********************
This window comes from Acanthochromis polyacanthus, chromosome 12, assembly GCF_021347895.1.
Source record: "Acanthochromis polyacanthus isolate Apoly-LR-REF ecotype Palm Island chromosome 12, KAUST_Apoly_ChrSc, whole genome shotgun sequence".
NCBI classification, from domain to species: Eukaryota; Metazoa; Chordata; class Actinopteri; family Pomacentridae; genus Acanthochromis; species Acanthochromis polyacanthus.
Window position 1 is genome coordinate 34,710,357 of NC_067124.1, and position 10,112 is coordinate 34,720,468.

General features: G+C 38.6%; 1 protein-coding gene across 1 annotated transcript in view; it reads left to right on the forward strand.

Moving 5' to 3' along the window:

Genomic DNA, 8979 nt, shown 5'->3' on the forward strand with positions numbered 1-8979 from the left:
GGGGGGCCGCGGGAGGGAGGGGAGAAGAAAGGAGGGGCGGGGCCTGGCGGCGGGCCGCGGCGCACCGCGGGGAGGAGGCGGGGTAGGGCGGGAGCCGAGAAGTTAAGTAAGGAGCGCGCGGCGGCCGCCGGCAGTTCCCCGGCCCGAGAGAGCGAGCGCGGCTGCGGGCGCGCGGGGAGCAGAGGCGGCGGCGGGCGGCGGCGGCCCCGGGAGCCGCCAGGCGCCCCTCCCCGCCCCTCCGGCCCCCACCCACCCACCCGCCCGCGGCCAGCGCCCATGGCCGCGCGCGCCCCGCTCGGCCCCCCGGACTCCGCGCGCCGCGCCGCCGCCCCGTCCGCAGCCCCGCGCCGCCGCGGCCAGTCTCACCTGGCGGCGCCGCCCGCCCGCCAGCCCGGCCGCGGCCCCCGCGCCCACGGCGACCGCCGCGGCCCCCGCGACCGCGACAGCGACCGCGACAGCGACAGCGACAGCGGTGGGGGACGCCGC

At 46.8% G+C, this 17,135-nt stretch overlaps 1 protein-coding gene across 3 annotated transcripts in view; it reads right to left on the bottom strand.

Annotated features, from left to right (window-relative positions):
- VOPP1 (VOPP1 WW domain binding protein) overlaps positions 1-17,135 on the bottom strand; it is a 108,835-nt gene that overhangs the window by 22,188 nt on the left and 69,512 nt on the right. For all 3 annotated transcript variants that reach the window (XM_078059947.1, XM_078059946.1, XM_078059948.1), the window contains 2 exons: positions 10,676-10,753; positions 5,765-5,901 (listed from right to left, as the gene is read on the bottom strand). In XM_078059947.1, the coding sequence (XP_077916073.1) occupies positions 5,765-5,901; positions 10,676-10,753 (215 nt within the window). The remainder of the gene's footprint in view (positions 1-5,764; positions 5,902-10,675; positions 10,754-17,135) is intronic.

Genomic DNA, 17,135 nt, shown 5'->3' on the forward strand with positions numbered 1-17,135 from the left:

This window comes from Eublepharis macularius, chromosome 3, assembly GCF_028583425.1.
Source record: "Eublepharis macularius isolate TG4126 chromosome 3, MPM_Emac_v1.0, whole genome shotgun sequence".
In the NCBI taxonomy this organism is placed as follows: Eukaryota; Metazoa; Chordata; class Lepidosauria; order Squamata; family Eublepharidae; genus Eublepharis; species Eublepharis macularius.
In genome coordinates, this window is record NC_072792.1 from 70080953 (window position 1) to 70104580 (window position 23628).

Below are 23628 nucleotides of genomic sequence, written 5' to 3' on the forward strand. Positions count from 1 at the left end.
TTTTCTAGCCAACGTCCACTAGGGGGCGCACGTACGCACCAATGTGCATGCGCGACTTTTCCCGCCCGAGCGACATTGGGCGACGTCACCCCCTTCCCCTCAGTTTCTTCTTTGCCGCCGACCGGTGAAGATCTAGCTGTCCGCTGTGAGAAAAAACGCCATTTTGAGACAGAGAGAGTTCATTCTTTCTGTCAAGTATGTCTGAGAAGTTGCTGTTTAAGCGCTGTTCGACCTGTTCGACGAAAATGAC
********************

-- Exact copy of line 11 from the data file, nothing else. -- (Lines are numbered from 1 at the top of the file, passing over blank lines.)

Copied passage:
- VOPP1 (VOPP1 WW domain binding protein) overlaps positions 1-17,135 on the bottom strand; it is a 108,835-nt gene that overhangs the window by 22,188 nt on the left and 69,512 nt on the right. For all 3 annotated transcript variants that reach the window (XM_078059947.1, XM_078059946.1, XM_078059948.1), the window contains 2 exons: positions 10,676-10,753; positions 5,765-5,901 (listed from right to left, as the gene is read on the bottom strand). In XM_078059947.1, the coding sequence (XP_077916073.1) occupies positions 5,765-5,901; positions 10,676-10,753 (215 nt within the window). The remainder of the gene's footprint in view (positions 1-5,764; positions 5,902-10,675; positions 10,754-17,135) is intronic.